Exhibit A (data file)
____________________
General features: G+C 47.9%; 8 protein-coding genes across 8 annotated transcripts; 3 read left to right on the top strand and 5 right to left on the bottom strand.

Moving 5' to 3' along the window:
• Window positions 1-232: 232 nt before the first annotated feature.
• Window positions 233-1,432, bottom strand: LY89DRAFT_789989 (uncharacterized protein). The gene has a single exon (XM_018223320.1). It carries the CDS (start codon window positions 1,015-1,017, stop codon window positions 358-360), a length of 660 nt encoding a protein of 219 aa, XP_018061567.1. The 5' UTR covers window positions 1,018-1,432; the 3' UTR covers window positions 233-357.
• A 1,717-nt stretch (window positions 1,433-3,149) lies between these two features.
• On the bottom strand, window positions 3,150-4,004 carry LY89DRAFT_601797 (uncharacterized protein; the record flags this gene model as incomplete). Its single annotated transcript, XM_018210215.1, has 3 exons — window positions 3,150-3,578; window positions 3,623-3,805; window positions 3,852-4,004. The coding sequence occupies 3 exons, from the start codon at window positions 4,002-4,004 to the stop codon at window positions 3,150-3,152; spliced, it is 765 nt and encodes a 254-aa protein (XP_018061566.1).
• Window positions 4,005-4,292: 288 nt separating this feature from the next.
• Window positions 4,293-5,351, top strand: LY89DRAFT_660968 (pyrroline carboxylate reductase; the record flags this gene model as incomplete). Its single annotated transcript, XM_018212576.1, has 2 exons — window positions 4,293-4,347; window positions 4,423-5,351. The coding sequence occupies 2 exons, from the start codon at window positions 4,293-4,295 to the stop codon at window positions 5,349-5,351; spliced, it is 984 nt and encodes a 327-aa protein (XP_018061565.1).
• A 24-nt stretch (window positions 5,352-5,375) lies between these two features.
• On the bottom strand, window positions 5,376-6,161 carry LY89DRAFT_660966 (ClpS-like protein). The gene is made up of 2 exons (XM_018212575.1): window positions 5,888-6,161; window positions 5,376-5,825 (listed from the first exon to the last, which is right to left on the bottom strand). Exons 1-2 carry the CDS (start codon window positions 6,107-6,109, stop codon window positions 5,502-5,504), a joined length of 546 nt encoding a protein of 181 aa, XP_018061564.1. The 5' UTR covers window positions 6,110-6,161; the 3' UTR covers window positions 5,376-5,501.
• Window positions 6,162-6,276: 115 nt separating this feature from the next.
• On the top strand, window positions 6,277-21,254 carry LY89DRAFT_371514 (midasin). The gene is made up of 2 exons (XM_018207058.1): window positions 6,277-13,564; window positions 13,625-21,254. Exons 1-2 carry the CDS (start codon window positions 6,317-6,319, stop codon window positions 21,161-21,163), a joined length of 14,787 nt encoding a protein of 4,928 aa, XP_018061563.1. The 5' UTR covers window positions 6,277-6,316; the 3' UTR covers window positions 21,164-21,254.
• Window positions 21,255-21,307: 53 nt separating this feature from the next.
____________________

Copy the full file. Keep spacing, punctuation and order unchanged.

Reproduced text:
General features: G+C 47.9%; 8 protein-coding genes across 8 annotated transcripts; 3 read left to right on the top strand and 5 right to left on the bottom strand.

Moving 5' to 3' along the window:
• Window positions 1-232: 232 nt before the first annotated feature.
• Window positions 233-1,432, bottom strand: LY89DRAFT_789989 (uncharacterized protein). The gene has a single exon (XM_018223320.1). It carries the CDS (start codon window positions 1,015-1,017, stop codon window positions 358-360), a length of 660 nt encoding a protein of 219 aa, XP_018061567.1. The 5' UTR covers window positions 1,018-1,432; the 3' UTR covers window positions 233-357.
• A 1,717-nt stretch (window positions 1,433-3,149) lies between these two features.
• On the bottom strand, window positions 3,150-4,004 carry LY89DRAFT_601797 (uncharacterized protein; the record flags this gene model as incomplete). Its single annotated transcript, XM_018210215.1, has 3 exons — window positions 3,150-3,578; window positions 3,623-3,805; window positions 3,852-4,004. The coding sequence occupies 3 exons, from the start codon at window positions 4,002-4,004 to the stop codon at window positions 3,150-3,152; spliced, it is 765 nt and encodes a 254-aa protein (XP_018061566.1).
• Window positions 4,005-4,292: 288 nt separating this feature from the next.
• Window positions 4,293-5,351, top strand: LY89DRAFT_660968 (pyrroline carboxylate reductase; the record flags this gene model as incomplete). Its single annotated transcript, XM_018212576.1, has 2 exons — window positions 4,293-4,347; window positions 4,423-5,351. The coding sequence occupies 2 exons, from the start codon at window positions 4,293-4,295 to the stop codon at window positions 5,349-5,351; spliced, it is 984 nt and encodes a 327-aa protein (XP_018061565.1).
• A 24-nt stretch (window positions 5,352-5,375) lies between these two features.
• On the bottom strand, window positions 5,376-6,161 carry LY89DRAFT_660966 (ClpS-like protein). The gene is made up of 2 exons (XM_018212575.1): window positions 5,888-6,161; window positions 5,376-5,825 (listed from the first exon to the last, which is right to left on the bottom strand). Exons 1-2 carry the CDS (start codon window positions 6,107-6,109, stop codon window positions 5,502-5,504), a joined length of 546 nt encoding a protein of 181 aa, XP_018061564.1. The 5' UTR covers window positions 6,110-6,161; the 3' UTR covers window positions 5,376-5,501.
• Window positions 6,162-6,276: 115 nt separating this feature from the next.
• On the top strand, window positions 6,277-21,254 carry LY89DRAFT_371514 (midasin). The gene is made up of 2 exons (XM_018207058.1): window positions 6,277-13,564; window positions 13,625-21,254. Exons 1-2 carry the CDS (start codon window positions 6,317-6,319, stop codon window positions 21,161-21,163), a joined length of 14,787 nt encoding a protein of 4,928 aa, XP_018061563.1. The 5' UTR covers window positions 6,277-6,316; the 3' UTR covers window positions 21,164-21,254.
• Window positions 21,255-21,307: 53 nt separating this feature from the next.